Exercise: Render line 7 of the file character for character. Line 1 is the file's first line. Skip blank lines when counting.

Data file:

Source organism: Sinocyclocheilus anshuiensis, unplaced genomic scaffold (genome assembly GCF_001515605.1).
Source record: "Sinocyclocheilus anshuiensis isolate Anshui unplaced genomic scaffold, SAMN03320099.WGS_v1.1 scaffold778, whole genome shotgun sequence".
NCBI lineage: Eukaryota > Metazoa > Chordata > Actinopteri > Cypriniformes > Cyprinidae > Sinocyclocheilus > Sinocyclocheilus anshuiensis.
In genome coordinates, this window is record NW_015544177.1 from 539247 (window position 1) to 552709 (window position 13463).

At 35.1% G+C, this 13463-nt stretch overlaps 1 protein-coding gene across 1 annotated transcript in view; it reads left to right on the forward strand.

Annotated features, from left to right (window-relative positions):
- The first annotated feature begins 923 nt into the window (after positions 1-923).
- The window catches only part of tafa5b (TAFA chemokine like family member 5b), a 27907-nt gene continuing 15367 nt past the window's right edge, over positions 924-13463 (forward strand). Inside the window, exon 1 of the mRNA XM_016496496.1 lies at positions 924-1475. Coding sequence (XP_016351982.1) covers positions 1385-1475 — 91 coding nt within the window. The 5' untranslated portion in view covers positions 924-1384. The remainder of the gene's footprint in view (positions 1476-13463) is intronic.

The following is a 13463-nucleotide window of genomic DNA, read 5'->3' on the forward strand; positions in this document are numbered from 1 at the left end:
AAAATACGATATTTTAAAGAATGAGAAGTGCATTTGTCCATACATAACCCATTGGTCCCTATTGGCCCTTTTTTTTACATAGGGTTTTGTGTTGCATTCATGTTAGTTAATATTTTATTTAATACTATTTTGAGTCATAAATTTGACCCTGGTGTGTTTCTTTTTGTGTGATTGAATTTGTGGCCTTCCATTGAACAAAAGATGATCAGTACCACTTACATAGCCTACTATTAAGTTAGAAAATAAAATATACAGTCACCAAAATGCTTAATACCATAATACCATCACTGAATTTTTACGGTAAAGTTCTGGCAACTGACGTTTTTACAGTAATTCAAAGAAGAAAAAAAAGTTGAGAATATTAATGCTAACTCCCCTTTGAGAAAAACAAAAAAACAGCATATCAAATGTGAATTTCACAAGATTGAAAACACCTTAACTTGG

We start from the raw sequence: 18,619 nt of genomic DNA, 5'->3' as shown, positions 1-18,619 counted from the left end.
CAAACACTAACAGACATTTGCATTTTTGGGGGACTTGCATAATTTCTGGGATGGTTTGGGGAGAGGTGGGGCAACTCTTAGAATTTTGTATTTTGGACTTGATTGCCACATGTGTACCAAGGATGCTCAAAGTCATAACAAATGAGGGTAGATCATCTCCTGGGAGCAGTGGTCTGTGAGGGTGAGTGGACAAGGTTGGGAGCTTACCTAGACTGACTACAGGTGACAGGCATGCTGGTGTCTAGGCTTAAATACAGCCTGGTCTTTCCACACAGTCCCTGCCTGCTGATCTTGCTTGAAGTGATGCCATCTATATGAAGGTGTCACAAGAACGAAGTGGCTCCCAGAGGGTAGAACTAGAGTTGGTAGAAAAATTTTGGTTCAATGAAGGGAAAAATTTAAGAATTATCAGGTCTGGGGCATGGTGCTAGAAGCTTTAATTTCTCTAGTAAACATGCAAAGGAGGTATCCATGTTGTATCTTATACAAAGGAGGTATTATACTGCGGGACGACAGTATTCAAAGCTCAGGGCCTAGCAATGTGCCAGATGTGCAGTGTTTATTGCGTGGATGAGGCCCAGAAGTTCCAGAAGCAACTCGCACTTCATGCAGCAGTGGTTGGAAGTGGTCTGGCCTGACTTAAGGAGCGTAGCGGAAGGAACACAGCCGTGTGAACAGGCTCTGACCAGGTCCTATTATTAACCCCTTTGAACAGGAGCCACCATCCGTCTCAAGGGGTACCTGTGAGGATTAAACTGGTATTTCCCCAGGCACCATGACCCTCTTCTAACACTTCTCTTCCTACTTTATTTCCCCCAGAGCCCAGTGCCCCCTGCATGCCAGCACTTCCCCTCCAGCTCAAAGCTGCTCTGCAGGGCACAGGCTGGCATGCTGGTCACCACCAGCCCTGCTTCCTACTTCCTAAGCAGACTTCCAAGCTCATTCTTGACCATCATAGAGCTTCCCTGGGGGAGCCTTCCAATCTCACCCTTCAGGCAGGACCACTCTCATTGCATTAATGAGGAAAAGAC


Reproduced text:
- The first annotated feature begins 923 nt into the window (after positions 1-923).